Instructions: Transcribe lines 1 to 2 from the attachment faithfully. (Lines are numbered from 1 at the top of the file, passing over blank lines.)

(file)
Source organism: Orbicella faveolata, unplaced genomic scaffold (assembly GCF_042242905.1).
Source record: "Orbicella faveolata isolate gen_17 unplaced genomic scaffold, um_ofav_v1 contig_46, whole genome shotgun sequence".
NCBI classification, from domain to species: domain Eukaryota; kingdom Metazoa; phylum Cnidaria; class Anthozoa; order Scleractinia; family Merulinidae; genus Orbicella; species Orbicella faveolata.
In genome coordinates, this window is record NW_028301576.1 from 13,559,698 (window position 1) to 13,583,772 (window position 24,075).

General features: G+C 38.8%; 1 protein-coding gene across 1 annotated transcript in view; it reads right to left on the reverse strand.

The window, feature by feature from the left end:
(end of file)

Source organism: Orbicella faveolata, unplaced genomic scaffold (assembly GCF_042242905.1).
Source record: "Orbicella faveolata isolate gen_17 unplaced genomic scaffold, um_ofav_v1 contig_46, whole genome shotgun sequence".